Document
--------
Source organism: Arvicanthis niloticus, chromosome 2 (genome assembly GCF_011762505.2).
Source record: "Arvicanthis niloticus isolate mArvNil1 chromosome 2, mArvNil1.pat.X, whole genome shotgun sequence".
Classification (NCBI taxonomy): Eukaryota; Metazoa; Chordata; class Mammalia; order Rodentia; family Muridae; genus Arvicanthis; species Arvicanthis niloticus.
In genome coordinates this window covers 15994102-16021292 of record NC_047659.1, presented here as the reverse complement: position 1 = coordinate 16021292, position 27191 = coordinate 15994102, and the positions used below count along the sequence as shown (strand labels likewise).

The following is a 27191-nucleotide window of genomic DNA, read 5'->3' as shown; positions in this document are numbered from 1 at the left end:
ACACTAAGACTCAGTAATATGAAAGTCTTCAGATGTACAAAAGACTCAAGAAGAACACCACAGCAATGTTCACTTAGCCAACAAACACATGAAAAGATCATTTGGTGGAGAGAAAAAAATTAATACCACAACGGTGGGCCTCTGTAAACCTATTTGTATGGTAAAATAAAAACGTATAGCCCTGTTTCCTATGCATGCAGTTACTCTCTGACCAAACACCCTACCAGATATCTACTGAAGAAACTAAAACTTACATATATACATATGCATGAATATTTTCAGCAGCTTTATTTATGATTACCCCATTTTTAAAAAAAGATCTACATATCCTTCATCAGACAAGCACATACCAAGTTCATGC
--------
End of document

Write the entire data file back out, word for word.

Source organism: Arvicanthis niloticus, chromosome 2 (genome assembly GCF_011762505.2).
Source record: "Arvicanthis niloticus isolate mArvNil1 chromosome 2, mArvNil1.pat.X, whole genome shotgun sequence".
Classification (NCBI taxonomy): Eukaryota; Metazoa; Chordata; class Mammalia; order Rodentia; family Muridae; genus Arvicanthis; species Arvicanthis niloticus.
In genome coordinates this window covers 15994102-16021292 of record NC_047659.1, presented here as the reverse complement: position 1 = coordinate 16021292, position 27191 = coordinate 15994102, and the positions used below count along the sequence as shown (strand labels likewise).

The following is a 27191-nucleotide window of genomic DNA, read 5'->3' as shown; positions in this document are numbered from 1 at the left end:
ACACTAAGACTCAGTAATATGAAAGTCTTCAGATGTACAAAAGACTCAAGAAGAACACCACAGCAATGTTCACTTAGCCAACAAACACATGAAAAGATCATTTGGTGGAGAGAAAAAAATTAATACCACAACGGTGGGCCTCTGTAAACCTATTTGTATGGTAAAATAAAAACGTATAGCCCTGTTTCCTATGCATGCAGTTACTCTCTGACCAAACACCCTACCAGATATCTACTGAAGAAACTAAAACTTACATATATACATATGCATGAATATTTTCAGCAGCTTTATTTATGATTACCCCATTTTTAAAAAAAGATCTACATATCCTTCATCAGACAAGCACATACCAAGTTCATGC